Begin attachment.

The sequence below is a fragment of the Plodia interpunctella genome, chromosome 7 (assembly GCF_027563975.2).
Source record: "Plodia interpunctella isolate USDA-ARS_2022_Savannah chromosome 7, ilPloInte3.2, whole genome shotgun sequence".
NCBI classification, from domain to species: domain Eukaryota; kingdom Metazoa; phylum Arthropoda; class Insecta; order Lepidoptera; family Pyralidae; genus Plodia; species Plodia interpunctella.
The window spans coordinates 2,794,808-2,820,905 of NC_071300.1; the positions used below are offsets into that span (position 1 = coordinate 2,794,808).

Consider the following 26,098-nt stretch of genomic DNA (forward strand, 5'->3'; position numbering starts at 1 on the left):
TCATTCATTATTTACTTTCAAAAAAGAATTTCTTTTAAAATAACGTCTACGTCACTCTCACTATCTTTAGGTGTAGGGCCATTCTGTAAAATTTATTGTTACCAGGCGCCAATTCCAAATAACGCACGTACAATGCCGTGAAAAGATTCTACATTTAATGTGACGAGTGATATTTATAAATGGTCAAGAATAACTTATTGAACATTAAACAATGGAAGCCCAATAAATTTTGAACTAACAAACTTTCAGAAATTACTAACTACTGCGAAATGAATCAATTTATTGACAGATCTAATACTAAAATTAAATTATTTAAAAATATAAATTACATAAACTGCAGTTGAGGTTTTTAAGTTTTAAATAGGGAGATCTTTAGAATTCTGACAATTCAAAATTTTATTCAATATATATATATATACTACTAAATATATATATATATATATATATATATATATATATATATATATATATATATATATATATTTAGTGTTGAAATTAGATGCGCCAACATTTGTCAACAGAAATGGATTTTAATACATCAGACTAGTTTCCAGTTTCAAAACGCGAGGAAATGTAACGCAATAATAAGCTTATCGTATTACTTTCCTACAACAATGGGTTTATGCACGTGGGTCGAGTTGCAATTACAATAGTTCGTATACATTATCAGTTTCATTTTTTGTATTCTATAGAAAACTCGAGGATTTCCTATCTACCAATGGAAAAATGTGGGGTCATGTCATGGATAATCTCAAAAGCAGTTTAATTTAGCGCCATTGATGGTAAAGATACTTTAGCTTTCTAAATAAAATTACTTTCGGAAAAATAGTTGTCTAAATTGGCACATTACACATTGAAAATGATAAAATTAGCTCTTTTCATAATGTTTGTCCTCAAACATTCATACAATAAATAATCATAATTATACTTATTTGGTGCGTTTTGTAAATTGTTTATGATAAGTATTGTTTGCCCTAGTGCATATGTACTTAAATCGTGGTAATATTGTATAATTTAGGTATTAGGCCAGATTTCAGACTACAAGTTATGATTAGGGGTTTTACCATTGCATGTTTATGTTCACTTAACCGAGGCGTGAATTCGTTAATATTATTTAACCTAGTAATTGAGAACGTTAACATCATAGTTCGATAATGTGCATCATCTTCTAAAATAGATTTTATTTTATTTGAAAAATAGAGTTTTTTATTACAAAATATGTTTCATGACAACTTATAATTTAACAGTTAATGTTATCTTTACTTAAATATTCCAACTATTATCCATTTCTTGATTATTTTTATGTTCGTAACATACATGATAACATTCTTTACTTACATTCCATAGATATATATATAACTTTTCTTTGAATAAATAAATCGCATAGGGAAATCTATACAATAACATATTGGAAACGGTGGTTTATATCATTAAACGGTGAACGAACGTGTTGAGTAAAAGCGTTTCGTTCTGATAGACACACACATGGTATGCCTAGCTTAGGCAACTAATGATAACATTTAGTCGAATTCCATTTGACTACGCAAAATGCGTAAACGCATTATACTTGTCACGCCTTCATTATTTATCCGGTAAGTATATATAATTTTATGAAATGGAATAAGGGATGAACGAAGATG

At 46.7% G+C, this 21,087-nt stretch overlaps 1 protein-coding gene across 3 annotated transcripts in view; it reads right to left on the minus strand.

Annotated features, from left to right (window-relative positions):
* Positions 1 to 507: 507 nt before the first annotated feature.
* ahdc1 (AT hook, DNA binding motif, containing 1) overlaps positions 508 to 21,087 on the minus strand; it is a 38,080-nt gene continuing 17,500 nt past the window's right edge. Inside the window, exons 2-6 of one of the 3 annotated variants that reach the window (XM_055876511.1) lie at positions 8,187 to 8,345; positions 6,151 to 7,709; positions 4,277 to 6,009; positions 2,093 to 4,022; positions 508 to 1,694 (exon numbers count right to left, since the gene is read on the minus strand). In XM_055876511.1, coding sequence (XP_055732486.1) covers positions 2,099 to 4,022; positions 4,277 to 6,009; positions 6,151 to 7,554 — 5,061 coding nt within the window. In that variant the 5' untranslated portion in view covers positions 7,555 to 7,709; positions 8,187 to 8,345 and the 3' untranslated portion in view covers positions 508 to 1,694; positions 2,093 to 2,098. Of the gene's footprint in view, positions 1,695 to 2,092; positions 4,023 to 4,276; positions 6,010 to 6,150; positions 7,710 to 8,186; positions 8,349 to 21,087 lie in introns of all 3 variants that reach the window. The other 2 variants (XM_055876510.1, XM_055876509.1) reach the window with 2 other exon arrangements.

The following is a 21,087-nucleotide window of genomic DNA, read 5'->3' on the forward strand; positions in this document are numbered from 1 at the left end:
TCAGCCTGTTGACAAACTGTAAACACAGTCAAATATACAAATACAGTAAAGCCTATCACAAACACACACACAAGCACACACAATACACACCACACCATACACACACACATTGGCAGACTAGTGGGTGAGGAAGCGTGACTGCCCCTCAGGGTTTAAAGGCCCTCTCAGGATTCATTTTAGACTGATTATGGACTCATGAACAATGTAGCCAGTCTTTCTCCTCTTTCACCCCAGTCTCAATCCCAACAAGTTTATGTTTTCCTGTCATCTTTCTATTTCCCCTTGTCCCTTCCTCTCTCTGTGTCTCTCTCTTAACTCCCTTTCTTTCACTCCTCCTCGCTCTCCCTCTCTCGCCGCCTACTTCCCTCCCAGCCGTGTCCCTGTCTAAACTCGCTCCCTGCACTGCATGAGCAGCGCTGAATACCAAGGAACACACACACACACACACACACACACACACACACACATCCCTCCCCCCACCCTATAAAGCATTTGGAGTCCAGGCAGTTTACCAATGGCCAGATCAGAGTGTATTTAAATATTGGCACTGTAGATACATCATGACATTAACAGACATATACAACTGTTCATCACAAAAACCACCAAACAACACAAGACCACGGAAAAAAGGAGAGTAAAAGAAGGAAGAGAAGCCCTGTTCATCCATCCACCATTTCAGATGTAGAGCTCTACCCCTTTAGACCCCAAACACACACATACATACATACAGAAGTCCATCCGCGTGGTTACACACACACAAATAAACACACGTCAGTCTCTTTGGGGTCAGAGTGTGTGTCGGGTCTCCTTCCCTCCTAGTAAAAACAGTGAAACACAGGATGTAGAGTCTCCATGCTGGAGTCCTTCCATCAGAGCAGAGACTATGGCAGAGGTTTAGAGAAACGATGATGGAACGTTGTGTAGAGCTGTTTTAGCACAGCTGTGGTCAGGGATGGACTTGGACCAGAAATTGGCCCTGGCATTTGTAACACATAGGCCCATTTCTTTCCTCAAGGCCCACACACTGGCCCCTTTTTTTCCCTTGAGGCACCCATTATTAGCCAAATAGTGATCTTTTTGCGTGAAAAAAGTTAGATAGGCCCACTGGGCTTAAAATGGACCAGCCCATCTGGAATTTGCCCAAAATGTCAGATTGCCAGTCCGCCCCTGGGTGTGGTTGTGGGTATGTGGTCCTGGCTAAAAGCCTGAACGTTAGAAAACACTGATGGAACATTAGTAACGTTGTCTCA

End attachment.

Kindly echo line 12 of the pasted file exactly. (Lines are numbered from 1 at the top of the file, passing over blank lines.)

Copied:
TCAGCCTGTTGACAAACTGTAAACACAGTCAAATATACAAATACAGTAAAGCCTATCACAAACACACACACAAGCACACACAATACACACCACACCATACACACACACATTGGCAGACTAGTGGGTGAGGAAGCGTGACTGCCCCTCAGGGTTTAAAGGCCCTCTCAGGATTCATTTTAGACTGATTATGGACTCATGAACAATGTAGCCAGTCTTTCTCCTCTTTCACCCCAGTCTCAATCCCAACAAGTTTATGTTTTCCTGTCATCTTTCTATTTCCCCTTGTCCCTTCCTCTCTCTGTGTCTCTCTCTTAACTCCCTTTCTTTCACTCCTCCTCGCTCTCCCTCTCTCGCCGCCTACTTCCCTCCCAGCCGTGTCCCTGTCTAAACTCGCTCCCTGCACTGCATGAGCAGCGCTGAATACCAAGGAACACACACACACACACACACACACACACACACACACATCCCTCCCCCCACCCTATAAAGCATTTGGAGTCCAGGCAGTTTACCAATGGCCAGATCAGAGTGTATTTAAATATTGGCACTGTAGATACATCATGACATTAACAGACATATACAACTGTTCATCACAAAAACCACCAAACAACACAAGACCACGGAAAAAAGGAGAGTAAAAGAAGGAAGAGAAGCCCTGTTCATCCATCCACCATTTCAGATGTAGAGCTCTACCCCTTTAGACCCCAAACACACACATACATACATACAGAAGTCCATCCGCGTGGTTACACACACACAAATAAACACACGTCAGTCTCTTTGGGGTCAGAGTGTGTGTCGGGTCTCCTTCCCTCCTAGTAAAAACAGTGAAACACAGGATGTAGAGTCTCCATGCTGGAGTCCTTCCATCAGAGCAGAGACTATGGCAGAGGTTTAGAGAAACGATGATGGAACGTTGTGTAGAGCTGTTTTAGCACAGCTGTGGTCAGGGATGGACTTGGACCAGAAATTGGCCCTGGCATTTGTAACACATAGGCCCATTTCTTTCCTCAAGGCCCACACACTGGCCCCTTTTTTTCCCTTGAGGCACCCATTATTAGCCAAATAGTGATCTTTTTGCGTGAAAAAAGTTAGATAGGCCCACTGGGCTTAAAATGGACCAGCCCATCTGGAATTTGCCCAAAATGTCAGATTGCCAGTCCGCCCCTGGGTGTGGTTGTGGGTATGTGGTCCTGGCTAAAAGCCTGAACGTTAGAAAACACTGATGGAACATTAGTAACGTTGTCTCA